Duty on dismissed employee
A recent decision of the WRC has highlighted the strict obligation on Complainants to mitigate financial loss following the end of their employment, even where the reasons for termination are in dispute.
For example, where an individuals’ employment ends, by way of alleged unfair or constructive dismissal and they have submitted a Complaint to the WRC, they should not wait until the outcome of hearing to seek new employment.
Read more “Unfair dismissal- obligation to mitigate your losses”
When employee is asked not to come to work as the employer is unable to provide work for you, does not have sufficient work for everybody or is temporarily closing down or is forced to close for a period of time, such a period is called a lay-off.
Employer is allowed to lay-off employee according to the Redundancy Payments Acts 1967–2014. The regulation however provides that the believe must be that this is a temporary situation and you must be notified of the lay-off before work finishes.
Read more “When you are asked not to come to work during COVID-19 (Coronawirus)”
The Parental (Amendment) Act 2019
Parental leave is entirely separate to maternity benefit and entitles both parents to take unpaid leave from work to spend time looking after their children. Eligible parents may avail of unpaid Parental Leave additional to their paid Maternity Leave and paid statutory Annual Leave in order to assist them in raising their young families while maintaining their employment.
Parental leave can be used in a variety of ways; a continuous period of leave, two separate blocks (must be a minimum of 6 weeks each) or if your employer consents, it may be split into working days and/or hours.
Your employer cannot refuse parental leave to an eligible parent. While you are not entitled to be paid during this leave, you are still employed and all other employment rights will stand.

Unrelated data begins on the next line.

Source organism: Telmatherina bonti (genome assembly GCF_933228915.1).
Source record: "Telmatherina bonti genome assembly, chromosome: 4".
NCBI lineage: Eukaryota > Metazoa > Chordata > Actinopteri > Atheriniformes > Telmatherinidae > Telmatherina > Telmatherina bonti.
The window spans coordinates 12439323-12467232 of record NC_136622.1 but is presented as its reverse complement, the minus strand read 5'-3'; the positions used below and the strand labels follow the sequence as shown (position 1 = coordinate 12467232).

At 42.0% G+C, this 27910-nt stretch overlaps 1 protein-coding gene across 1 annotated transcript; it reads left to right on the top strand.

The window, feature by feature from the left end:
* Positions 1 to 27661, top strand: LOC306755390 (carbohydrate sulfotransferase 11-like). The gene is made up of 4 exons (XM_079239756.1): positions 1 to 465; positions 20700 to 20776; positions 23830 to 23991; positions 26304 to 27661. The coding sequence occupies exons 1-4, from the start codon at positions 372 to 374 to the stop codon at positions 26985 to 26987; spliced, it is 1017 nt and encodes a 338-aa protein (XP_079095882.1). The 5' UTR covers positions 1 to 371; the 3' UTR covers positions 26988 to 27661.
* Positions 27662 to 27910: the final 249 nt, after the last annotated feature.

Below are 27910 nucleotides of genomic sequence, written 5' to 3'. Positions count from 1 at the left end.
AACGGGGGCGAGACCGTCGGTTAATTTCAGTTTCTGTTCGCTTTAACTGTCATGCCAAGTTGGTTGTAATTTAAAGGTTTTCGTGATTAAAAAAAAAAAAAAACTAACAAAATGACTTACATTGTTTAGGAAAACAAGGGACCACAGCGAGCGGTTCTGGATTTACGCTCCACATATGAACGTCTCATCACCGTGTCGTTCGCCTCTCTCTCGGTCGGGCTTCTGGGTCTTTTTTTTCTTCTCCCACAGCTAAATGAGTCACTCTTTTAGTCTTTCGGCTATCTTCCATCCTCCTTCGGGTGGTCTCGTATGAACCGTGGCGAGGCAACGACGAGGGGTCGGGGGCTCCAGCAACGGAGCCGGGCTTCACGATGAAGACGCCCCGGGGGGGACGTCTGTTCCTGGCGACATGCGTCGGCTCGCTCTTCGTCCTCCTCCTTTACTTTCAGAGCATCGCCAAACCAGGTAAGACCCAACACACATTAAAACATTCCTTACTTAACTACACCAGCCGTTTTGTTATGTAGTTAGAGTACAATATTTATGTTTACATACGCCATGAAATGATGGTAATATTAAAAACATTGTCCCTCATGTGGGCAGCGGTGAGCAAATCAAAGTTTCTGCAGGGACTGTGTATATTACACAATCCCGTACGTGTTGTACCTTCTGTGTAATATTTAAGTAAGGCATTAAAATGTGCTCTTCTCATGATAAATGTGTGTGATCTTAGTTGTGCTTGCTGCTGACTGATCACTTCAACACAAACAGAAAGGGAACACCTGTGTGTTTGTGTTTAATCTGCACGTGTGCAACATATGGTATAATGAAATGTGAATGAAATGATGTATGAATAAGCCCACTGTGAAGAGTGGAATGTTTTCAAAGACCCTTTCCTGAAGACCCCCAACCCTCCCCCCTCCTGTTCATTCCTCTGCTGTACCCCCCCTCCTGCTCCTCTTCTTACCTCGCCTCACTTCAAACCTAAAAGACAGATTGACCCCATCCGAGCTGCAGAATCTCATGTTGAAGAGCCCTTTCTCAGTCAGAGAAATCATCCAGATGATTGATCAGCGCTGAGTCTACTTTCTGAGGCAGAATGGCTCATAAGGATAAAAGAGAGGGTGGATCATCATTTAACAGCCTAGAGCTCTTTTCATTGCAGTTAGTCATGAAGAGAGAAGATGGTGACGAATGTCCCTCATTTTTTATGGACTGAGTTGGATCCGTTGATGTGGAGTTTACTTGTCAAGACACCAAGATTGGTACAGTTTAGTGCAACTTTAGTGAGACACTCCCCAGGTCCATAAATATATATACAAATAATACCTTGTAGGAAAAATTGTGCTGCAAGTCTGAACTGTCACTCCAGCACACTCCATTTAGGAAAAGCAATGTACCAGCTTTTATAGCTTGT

The Parental Leave (Amendment) Act 2019 introduces several changes to parental entitlements in this area. Prior to this amendment, eligible parents were entitled to 18 weeks of unpaid leave per eligible child and the leave had to be taken prior to the childs eighth birthday.
The main changes introduced by the 2019 act which came into effect from the 1st of September 2019 are as follows;
- Parents can now avail of 22 weeks of unpaid Parental Leave per eligible child (increased from 18 weeks).
- The age of eligible children is increased from 8 years to 12 years, meaning the leave must can now be taken up to the date of the childs 12th
From September 2020 the act will allow for 26 weeks of unpaid parental leave per eligible child. The increase is being introduced on a phased basis in order to allow employers to adapt to the change.
Ireland currently offers one of the lowest levels of Parental Leave in the E.U and these amendments aim to bring Ireland further in line with EU standards.
Wioleta began her employment on 3rd of April 2006. She has been employed to a position titled as a “Practice Administrator”, while in fact her duties were to look after the children and the house of her employer. Initially the relations were satisfying until the time Ms. Wioleta informed her employer that she is pregnant and that she faces a possibility of miscarrying this pregnancy.
Read more “Discriminated pregnant employee wins €20,000”